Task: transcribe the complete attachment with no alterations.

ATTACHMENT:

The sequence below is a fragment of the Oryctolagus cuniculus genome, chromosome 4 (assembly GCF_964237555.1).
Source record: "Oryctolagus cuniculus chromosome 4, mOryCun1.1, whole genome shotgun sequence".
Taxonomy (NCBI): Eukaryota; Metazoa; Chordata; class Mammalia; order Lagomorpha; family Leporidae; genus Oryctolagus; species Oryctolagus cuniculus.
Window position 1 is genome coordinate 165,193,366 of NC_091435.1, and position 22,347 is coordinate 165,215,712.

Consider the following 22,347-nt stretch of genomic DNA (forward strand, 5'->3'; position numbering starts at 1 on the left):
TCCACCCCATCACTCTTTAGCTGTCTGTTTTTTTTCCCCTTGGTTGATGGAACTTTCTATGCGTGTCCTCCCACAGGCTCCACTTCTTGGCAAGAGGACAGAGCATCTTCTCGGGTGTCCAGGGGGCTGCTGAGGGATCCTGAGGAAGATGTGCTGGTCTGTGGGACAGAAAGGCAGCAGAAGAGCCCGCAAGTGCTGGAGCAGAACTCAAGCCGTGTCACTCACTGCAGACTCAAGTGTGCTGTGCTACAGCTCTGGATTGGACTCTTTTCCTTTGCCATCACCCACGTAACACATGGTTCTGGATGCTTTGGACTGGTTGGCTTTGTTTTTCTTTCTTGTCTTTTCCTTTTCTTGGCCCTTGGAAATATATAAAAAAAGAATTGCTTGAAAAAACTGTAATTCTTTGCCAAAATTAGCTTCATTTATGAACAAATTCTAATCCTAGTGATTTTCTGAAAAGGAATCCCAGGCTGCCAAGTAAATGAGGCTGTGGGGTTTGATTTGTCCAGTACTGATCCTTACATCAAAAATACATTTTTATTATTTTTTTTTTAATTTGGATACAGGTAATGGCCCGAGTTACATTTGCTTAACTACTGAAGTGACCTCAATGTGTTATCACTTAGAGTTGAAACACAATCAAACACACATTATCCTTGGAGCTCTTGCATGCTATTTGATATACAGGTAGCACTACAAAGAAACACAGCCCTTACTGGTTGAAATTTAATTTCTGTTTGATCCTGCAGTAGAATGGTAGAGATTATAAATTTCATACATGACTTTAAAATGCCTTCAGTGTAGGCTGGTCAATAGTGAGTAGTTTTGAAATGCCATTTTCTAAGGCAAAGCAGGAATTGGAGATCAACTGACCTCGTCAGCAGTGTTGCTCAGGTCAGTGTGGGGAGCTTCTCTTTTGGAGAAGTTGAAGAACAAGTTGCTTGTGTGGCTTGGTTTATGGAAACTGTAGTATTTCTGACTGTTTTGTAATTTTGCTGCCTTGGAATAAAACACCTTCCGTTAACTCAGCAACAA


The sequence below is a fragment of the Oryctolagus cuniculus genome, chromosome 4 (assembly GCF_964237555.1).
Source record: "Oryctolagus cuniculus chromosome 4, mOryCun1.1, whole genome shotgun sequence".
Taxonomy (NCBI): Eukaryota; Metazoa; Chordata; class Mammalia; order Lagomorpha; family Leporidae; genus Oryctolagus; species Oryctolagus cuniculus.
Window position 1 is genome coordinate 165,193,366 of NC_091435.1, and position 22,347 is coordinate 165,215,712.

Consider the following 22,347-nt stretch of genomic DNA (forward strand, 5'->3'; position numbering starts at 1 on the left):
TCCACCCCATCACTCTTTAGCTGTCTGTTTTTTTTCCCCTTGGTTGATGGAACTTTCTATGCGTGTCCTCCCACAGGCTCCACTTCTTGGCAAGAGGACAGAGCATCTTCTCGGGTGTCCAGGGGGCTGCTGAGGGATCCTGAGGAAGATGTGCTGGTCTGTGGGACAGAAAGGCAGCAGAAGAGCCCGCAAGTGCTGGAGCAGAACTCAAGCCGTGTCACTCACTGCAGACTCAAGTGTGCTGTGCTACAGCTCTGGATTGGACTCTTTTCCTTTGCCATCACCCACGTAACACATGGTTCTGGATGCTTTGGACTGGTTGGCTTTGTTTTTCTTTCTTGTCTTTTCCTTTTCTTGGCCCTTGGAAATATATAAAAAAAGAATTGCTTGAAAAAACTGTAATTCTTTGCCAAAATTAGCTTCATTTATGAACAAATTCTAATCCTAGTGATTTTCTGAAAAGGAATCCCAGGCTGCCAAGTAAATGAGGCTGTGGGGTTTGATTTGTCCAGTACTGATCCTTACATCAAAAATACATTTTTATTATTTTTTTTTTAATTTGGATACAGGTAATGGCCCGAGTTACATTTGCTTAACTACTGAAGTGACCTCAATGTGTTATCACTTAGAGTTGAAACACAATCAAACACACATTATCCTTGGAGCTCTTGCATGCTATTTGATATACAGGTAGCACTACAAAGAAACACAGCCCTTACTGGTTGAAATTTAATTTCTGTTTGATCCTGCAGTAGAATGGTAGAGATTATAAATTTCATACATGACTTTAAAATGCCTTCAGTGTAGGCTGGTCAATAGTGAGTAGTTTTGAAATGCCATTTTCTAAGGCAAAGCAGGAATTGGAGATCAACTGACCTCGTCAGCAGTGTTGCTCAGGTCAGTGTGGGGAGCTTCTCTTTTGGAGAAGTTGAAGAACAAGTTGCTTGTGTGGCTTGGTTTATGGAAACTGTAGTATTTCTGACTGTTTTGTAATTTTGCTGCCTTGGAATAAAACACCTTCCGTTAACTCAGCAACAA